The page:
That plane falling from the sky briefly interrupted a stretch of quiet in Chesterton that started with the Potawatomie—-described as “relatively sedentary” by the French-—and largely continues to this day. I suspect that this is how many of Valpo’s attic neighbors like things.
Valparaiso’s history is slightly more colorful, thanks to characters like Orville and Valpo Joe, but as long as Valpo was run by a grandfatherly mayor, not much would happen. Chesterton was happy. Indeed, Chesterton's best-known, best-educated, and most esteemed resident seemed quite enamored with Valparaiso.
Something has changed, and folks from Chesterton have begun complaining about Valparaiso. They even coined a word, “Valpocentricity,” which either relates to “eccentricity” or possibly “Afrocentricity”. Valparaiso, they say, has become the Marcia Brady of the county, and isn’t afraid to point it out. I appreciate the backhanded compliment: mature, attractive, intelligent, popular—-why not? Meanwhile Jan’s again having trouble with that inferiority complex.
Antivalpoism reached a boiling point in the South Shore debate. Such chutzpah, Valparaiso trying to bring a billion dollar rail line to their town, paid for entirely by State, Federal, and RDA money. For many years (from 1852 to 1872), Chesterton had the only rail station in Porter County, and the town’s history devotes four of its ten paragraphs to talking about railroads. A South Shore station in Valparaiso was like the sky—-or at least a Boeing 247 in the sky--falling all over again.
Yet my favorite comment was this: “We've had the Valpo bluebloods telling everyone that we should all bow down to Valpo because we hicks drive on your streets to go to your first class restaurants (the only good restaurants in the county don't ya know) and then drive back to our backwards, hick towns.” Hey, if you can’t beat ‘em, join ‘em. Thus, and in the spirit of bluebloodism, I propose the following:
The enlightened citizens of the Grand Duchy of Valparaiso propose to annex the barbarian-occupied hinterlands immediately beyond the northern borders of the Grand Duchy. The Duchy would thus extend to Indian Boundary Road, beyond which civilized people have not yet explored.
Approximately 10,000 barbarians, yeomen, peasants, and tribesmen occupy an area loosely called Chesterton, though they have not officially elected a chief. Chesterton is already under the de facto suzerainty and vassalage of the Grand Duchy. HRH the Grand Duke of Valparaiso, as well as HRH King Bob, make practically all of the important decisions for the County of Porter, such as whether the County museum should be open until 4pm or 5pm. The northern barbarians have contributed very little except small tax payments in tribute to the King.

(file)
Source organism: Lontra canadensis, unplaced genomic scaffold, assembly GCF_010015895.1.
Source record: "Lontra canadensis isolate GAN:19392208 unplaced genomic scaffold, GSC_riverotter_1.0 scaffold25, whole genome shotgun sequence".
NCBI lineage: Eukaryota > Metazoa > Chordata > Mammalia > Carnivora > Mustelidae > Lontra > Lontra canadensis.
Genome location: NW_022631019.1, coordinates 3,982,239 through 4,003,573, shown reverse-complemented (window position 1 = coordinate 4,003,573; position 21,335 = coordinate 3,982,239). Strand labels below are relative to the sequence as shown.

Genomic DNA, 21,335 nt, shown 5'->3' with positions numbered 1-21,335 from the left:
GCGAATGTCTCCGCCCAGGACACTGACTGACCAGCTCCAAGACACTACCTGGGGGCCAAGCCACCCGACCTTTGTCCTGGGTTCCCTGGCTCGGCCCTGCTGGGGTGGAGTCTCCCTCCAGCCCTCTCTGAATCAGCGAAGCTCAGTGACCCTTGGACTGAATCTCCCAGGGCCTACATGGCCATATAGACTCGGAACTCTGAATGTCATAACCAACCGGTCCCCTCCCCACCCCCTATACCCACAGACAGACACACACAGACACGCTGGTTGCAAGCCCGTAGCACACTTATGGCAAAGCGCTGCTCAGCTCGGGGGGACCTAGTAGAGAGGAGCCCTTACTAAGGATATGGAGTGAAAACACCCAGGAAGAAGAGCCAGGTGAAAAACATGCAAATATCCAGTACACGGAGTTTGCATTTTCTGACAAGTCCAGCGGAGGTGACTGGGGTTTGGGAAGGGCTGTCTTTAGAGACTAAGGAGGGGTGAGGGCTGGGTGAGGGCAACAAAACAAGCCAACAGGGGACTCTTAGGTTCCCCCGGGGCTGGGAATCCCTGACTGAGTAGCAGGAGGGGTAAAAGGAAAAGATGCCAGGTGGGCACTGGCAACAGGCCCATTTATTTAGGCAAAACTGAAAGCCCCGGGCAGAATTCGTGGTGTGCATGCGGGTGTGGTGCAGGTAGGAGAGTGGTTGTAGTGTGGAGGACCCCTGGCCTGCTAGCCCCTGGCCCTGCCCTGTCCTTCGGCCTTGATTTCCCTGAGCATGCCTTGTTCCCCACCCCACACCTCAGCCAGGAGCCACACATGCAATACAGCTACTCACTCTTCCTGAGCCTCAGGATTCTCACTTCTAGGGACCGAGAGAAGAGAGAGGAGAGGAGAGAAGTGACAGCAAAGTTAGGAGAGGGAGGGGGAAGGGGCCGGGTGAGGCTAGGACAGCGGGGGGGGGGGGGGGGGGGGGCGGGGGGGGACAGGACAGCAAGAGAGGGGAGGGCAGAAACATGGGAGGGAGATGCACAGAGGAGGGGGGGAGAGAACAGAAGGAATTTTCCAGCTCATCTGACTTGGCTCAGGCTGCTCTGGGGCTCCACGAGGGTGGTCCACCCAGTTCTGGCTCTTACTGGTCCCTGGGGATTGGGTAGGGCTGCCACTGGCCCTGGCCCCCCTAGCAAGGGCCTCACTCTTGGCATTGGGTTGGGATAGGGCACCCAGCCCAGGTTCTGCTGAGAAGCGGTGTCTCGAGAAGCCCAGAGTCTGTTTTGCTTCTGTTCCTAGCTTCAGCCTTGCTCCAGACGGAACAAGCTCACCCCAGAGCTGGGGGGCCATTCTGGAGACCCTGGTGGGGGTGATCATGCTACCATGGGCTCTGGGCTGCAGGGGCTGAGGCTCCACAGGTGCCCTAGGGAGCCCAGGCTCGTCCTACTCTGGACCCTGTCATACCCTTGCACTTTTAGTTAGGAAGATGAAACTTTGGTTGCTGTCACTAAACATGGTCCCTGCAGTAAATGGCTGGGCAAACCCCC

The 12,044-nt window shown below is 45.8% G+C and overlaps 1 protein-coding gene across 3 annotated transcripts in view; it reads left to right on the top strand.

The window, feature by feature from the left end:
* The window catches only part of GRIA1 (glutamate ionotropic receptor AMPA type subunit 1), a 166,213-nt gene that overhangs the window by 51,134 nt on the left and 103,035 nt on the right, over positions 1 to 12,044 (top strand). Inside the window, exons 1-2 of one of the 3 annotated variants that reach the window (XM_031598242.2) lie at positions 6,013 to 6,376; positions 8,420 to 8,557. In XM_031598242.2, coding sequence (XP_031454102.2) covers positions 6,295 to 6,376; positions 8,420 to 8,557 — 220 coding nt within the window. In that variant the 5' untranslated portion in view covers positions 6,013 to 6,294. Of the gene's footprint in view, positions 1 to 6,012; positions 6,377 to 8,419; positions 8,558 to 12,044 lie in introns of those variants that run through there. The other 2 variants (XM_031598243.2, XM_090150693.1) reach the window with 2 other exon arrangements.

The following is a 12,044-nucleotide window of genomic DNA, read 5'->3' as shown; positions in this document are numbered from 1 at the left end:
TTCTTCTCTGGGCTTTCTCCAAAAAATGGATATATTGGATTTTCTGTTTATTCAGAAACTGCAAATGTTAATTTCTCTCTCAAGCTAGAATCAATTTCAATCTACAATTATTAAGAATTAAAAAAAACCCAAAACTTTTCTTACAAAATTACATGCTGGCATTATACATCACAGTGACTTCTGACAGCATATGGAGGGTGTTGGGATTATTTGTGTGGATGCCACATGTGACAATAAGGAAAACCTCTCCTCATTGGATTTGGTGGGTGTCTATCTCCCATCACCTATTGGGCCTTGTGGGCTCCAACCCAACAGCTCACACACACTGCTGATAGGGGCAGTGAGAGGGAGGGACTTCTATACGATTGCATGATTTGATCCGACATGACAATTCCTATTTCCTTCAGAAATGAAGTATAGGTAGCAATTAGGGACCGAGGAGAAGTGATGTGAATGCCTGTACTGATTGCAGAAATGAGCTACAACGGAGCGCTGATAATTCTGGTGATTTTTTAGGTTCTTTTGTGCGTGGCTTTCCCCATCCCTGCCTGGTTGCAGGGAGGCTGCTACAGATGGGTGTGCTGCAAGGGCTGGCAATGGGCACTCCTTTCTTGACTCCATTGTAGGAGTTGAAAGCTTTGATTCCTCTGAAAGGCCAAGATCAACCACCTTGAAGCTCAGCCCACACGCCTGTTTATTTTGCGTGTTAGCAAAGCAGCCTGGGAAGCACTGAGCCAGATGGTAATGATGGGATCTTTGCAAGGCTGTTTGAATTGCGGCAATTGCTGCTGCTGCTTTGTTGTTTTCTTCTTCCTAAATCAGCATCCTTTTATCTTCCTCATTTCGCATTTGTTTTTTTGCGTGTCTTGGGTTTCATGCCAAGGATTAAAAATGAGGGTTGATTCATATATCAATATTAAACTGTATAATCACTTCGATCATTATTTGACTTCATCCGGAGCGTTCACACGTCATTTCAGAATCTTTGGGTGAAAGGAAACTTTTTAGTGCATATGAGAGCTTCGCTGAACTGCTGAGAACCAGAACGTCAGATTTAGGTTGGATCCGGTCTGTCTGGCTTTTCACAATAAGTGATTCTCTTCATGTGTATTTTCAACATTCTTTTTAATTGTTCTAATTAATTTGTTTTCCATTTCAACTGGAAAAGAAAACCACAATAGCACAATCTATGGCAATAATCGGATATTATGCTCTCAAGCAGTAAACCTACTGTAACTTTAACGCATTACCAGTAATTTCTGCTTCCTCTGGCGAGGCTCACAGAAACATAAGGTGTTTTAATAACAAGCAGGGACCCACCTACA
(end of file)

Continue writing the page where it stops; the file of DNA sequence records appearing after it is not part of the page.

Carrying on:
In the present state of affairs, Chesterton plays the Svalbard to Valparaiso’s Norway—-all alone in the ice with nothing but polar bears. While some such suzerainties remain in today’s world, such as San Marino (dependent on Italy) and the Federated States of Micronesia (dependent on the USA), most were long-since eliminated by forceful merger of the barbarian state into the stronger state.
The city of Nice, annexed by the French in 1860, thrives as a part of the Fifth Republic. Had Cornwall, the poorest and least developed part of England, not been taken-over around 1066 and turned into a Duchy of its own, its inhabitants would still be speaking a Corny language, worshiping rocks, and not basking in the glow of the rule of Queen Elizabeth II. The city of Venice, independent for over a millennium, voted to join Italy in 1866. Of 642,000 votes cast, only 69 objected. Had Venice not prostrated itself to Rome, who knows if one of their citizens could have developed Venice’s greatest export, the bellini?
Closer to home, annexation of the hinterlands would provide the unwashed occupants such services as education (at a school renamed “Valparaiso North” with a mascot who would no longer inspire prophylactic jokes), white table-cloth restaurants, free participation in the Grand Duke’s fun runs, and visa-free crossing of County Road 600N. Members of the royal court will have access to the services of the Jester, Mr. Michael Essany. Of course, as the tribes of Chesterton presently lack a chief, this proposal obviates the need to choose one of their own.
This modest proposal is made despite the barbarians’ recent unruly behavior, most notably raising a small bandit army to maraud into the Grand Duchy’s sovereign territory in order to disrupt a plan to construct a modern passenger rail facility. The bandit army’s actions were taken based on the preposterous belief that the Grand Duchy intended to finance construction by raiding the northern tribes of gold, spices, and slaves.
Failing the prompt acceptance of this proposal, The Grand Duke of Valparaiso shall appeal to the Holy Hoosier Emporer, Mitch von und zu Indiana, to force annexation.